The only thing I have found that gives him exercise is his remote controls that he plays with ( it makes him sweat a lot from walking back and forth) and walking in the mall and bagging groceries when we go grocery shopping.

Nicole
Nicole

July 27, 2020

Hey Jody,

Thanks for reaching out and thank you for being such a supportive grandparent. You’re making a positive difference in your grandson! For indoor exercise, consider getting a crashpad or even put on a kid’s exercise or dance video! A little movement inside throughout the day can help a lot. If you ever have any other questions or need anything, please reach out to us directly. We’re happy to help where we can!

Have a great day,
Nicole
Harkla Happiness Ninja

Jody
Jody

July 27, 2020

Our 5yr old grandson was initially diagnosed with severe ADHD and speech impairment (he is nonverbal) at 3 1/2 and then at 4 1/2 he was diagnosed with ASD, global development delay and possible oppositional defiance disorder as well. I am a bit overwhelmed as we are also his guardians and have been since 9 mo. He has always been active and only likes the TV for sound and the music from music channels and Disney movies not much sitting around. He loves to be outside and on the move with his swing set or slide and a lot of walking around as we live in the country and have over 5 acres he has the room. He will chase my husband around to jog kind of or run but he was seeming to do better in the summer when being out on days where it was nice enough. So I can see benefits while active until the last week or so and behaviors of screaming, trying to hit or shove have become more aggressive and his stimming has become almost nonstop which worries me for him because everything inside has been typical for him and not changed. I myself am in a wheelchair so being out in the winter is not much of an option for us and makes it a bit more difficult as he still wants to go out but we live in ND so yeah a bit too cold most the time for him as he wont leave gloves, hat or scarf on so how can we emphasize more activity/exercise in the winter for him as we still do not know what plan they have for school yet. Thank you.

Amanda
Amanda

May 04, 2020

This is really good insight, but I think it’s important to think about why this is true. “Stereotypical behaviors”, like rocking, flapping, and spinning, are not done to vex neurotypical people or as an act of defiance. They are done to regulate sensory input. Intense exercise can satisfy some of the same needs. In short, exercise can literally BE self-stimulatory behavior. It’s just more “acceptable” to neurotypical people.

As an autistic adult, it really concerns me that you are casting stimming, self-stimulatory behaviors, as bad behavior. Stimming is done, again, to regulate sensory input that may be literally painful. We rock to self-soothe. We flap to burn off excess uncomfortable energy or when happy, or to calm down. Yes, it can look strange, but denying an autistic person— especially a child— these self-care gestures is a recipe for a burned out, unhappy person. Mental health needs to come before looking normal.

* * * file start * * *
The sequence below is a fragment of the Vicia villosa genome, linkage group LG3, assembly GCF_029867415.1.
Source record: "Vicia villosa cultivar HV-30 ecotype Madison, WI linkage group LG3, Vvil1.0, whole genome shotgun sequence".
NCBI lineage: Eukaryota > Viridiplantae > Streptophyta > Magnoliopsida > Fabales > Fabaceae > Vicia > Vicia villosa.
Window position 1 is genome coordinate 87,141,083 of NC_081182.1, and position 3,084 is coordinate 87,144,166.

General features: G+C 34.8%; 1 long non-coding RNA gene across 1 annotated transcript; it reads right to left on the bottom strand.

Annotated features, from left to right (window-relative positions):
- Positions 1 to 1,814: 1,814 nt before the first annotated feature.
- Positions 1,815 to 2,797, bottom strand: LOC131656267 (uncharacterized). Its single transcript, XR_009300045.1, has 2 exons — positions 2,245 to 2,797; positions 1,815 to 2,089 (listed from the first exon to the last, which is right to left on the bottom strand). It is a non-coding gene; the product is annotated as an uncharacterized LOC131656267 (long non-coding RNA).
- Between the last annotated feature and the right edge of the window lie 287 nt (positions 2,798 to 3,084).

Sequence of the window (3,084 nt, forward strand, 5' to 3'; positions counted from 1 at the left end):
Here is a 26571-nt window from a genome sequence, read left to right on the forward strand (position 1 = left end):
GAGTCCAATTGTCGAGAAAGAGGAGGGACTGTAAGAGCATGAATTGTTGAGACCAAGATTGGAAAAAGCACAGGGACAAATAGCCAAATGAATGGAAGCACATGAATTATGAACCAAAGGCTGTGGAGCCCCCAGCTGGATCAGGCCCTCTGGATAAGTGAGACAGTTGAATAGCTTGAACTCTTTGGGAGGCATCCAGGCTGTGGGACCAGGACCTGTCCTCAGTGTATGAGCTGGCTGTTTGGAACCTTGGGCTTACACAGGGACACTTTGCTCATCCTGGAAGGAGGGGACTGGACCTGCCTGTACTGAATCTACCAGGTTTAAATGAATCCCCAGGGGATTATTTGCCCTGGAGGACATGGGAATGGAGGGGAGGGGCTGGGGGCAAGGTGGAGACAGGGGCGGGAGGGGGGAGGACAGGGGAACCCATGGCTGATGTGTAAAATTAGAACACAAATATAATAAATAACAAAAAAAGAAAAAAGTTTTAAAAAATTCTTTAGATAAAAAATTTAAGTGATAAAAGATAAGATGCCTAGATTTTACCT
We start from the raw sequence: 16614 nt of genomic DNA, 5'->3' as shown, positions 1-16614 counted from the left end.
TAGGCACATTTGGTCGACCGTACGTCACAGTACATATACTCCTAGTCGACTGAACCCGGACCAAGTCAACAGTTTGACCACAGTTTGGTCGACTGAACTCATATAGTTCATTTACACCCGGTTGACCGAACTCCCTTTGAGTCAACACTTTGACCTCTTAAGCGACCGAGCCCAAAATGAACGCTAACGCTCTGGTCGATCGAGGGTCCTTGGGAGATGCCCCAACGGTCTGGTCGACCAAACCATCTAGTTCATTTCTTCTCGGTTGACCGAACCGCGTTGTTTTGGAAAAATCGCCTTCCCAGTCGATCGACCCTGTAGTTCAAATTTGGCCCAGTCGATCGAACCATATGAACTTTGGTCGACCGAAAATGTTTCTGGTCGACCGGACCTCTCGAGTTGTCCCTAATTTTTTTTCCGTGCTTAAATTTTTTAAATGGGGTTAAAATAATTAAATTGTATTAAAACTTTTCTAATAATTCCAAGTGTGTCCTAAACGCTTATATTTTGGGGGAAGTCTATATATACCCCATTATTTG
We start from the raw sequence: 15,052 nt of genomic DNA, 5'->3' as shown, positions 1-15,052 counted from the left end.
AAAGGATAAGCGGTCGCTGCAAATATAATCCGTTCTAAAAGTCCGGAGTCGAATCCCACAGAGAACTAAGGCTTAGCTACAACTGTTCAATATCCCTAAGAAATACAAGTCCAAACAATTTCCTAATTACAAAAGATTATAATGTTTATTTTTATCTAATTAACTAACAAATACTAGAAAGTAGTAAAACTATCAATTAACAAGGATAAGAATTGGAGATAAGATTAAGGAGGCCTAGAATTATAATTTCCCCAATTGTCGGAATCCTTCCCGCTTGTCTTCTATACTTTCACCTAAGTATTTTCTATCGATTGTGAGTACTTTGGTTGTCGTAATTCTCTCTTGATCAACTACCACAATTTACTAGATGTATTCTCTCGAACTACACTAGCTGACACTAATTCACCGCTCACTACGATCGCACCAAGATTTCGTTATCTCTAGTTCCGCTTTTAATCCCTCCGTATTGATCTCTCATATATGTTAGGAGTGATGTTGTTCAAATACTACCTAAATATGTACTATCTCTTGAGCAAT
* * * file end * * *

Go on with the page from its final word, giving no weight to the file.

Nicole
Nicole

January 15, 2020

Hi Heather,

Thanks for your feedback. We’re so glad that your daughter has had so much benefit from exercising!

All the best to you!
Nicole from Harkla

Heather
Heather

January 15, 2020

From our experience we completely agree. My neuroatypical daughter doe such betta with vigorous exercise. For her it is rollerblading or biking initially. We tried team sports as well and where we live Lacrosse has been the perfect fit. The program inner town focuses on team play, inclusiveness and kindness so the coaches often unaware of why she had trouble fitting in helped. My best example is the entire team is sitting together on the bench facing one way and mine is sitting away from everyone facing the opposite way. She was gently invited to join in. The children have mirrored this behavior looking out for her in other social situations like school dances. She has gone on now to being an in demand competitive goalie so the team now really looks out for her but it all started on the bench.

Leave a comment

Comments will be approved before showing up.


Also in Special Needs

What Are Primitive Reflexes?
What Are Primitive Reflexes?

by Jessica Hill, COTA/L December 14, 2023 1 Comment

We are all born with primitive reflexes and they should naturally integrate to promote higher level learning and motor development. Read our article to learn about the most common primitive reflexes addressed by Occupational Therapists and simple ideas that you can use to help your child.
Read More
Tips and Tricks for Your Sensory Avoiding Child
Tips and Tricks for Your Sensory Avoiding Child

by Jessica Hill, COTA/L June 29, 2023 1 Comment

What is a sensory avoider? What are the signs and what exactly do they mean? How can you help your child meet their sensory needs so they can feel successful throughout their day? This article answers these questions, and more!
Read More
Sensory Seeking
Tips and Tricks for Your Sensory Seeking Child

by Jessica Hill, COTA/L May 11, 2023 3 Comments

What is a sensory seeker? What are the signs and what exactly do they mean? How can you help your child meet their sensory seeking needs so they can feel successful throughout their day?  This article answers these questions, and more!
Read More
Liquid error (layout/theme line 832): Could not find asset snippets/oneclickupsellapp-theme.liquid